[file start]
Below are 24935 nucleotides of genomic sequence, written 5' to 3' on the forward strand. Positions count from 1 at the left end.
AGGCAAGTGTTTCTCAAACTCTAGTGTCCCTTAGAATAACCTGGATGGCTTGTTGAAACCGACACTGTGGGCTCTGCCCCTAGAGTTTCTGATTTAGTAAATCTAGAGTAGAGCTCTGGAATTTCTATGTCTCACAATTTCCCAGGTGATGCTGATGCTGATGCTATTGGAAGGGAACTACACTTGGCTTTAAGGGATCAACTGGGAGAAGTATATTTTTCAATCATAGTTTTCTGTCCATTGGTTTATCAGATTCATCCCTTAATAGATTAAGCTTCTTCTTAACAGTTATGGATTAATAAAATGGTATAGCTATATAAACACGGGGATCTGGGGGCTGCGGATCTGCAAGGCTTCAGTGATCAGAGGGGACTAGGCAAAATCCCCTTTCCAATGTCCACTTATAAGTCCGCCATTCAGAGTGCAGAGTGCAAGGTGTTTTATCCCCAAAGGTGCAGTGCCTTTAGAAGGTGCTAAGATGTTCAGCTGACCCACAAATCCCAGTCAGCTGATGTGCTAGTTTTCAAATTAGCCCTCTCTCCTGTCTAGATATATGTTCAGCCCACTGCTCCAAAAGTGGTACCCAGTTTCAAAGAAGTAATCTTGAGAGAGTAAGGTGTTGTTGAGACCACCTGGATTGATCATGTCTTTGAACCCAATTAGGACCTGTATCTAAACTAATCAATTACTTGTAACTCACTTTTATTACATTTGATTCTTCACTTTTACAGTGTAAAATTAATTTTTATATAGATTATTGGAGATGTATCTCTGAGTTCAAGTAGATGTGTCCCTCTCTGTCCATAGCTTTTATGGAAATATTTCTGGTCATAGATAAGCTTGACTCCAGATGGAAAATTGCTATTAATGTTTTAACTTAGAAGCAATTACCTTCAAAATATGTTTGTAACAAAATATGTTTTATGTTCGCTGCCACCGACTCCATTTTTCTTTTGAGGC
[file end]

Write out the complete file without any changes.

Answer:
Below are 24935 nucleotides of genomic sequence, written 5' to 3' on the forward strand. Positions count from 1 at the left end.
AGGCAAGTGTTTCTCAAACTCTAGTGTCCCTTAGAATAACCTGGATGGCTTGTTGAAACCGACACTGTGGGCTCTGCCCCTAGAGTTTCTGATTTAGTAAATCTAGAGTAGAGCTCTGGAATTTCTATGTCTCACAATTTCCCAGGTGATGCTGATGCTGATGCTATTGGAAGGGAACTACACTTGGCTTTAAGGGATCAACTGGGAGAAGTATATTTTTCAATCATAGTTTTCTGTCCATTGGTTTATCAGATTCATCCCTTAATAGATTAAGCTTCTTCTTAACAGTTATGGATTAATAAAATGGTATAGCTATATAAACACGGGGATCTGGGGGCTGCGGATCTGCAAGGCTTCAGTGATCAGAGGGGACTAGGCAAAATCCCCTTTCCAATGTCCACTTATAAGTCCGCCATTCAGAGTGCAGAGTGCAAGGTGTTTTATCCCCAAAGGTGCAGTGCCTTTAGAAGGTGCTAAGATGTTCAGCTGACCCACAAATCCCAGTCAGCTGATGTGCTAGTTTTCAAATTAGCCCTCTCTCCTGTCTAGATATATGTTCAGCCCACTGCTCCAAAAGTGGTACCCAGTTTCAAAGAAGTAATCTTGAGAGAGTAAGGTGTTGTTGAGACCACCTGGATTGATCATGTCTTTGAACCCAATTAGGACCTGTATCTAAACTAATCAATTACTTGTAACTCACTTTTATTACATTTGATTCTTCACTTTTACAGTGTAAAATTAATTTTTATATAGATTATTGGAGATGTATCTCTGAGTTCAAGTAGATGTGTCCCTCTCTGTCCATAGCTTTTATGGAAATATTTCTGGTCATAGATAAGCTTGACTCCAGATGGAAAATTGCTATTAATGTTTTAACTTAGAAGCAATTACCTTCAAAATATGTTTGTAACAAAATATGTTTTATGTTCGCTGCCACCGACTCCATTTTTCTTTTGAGGC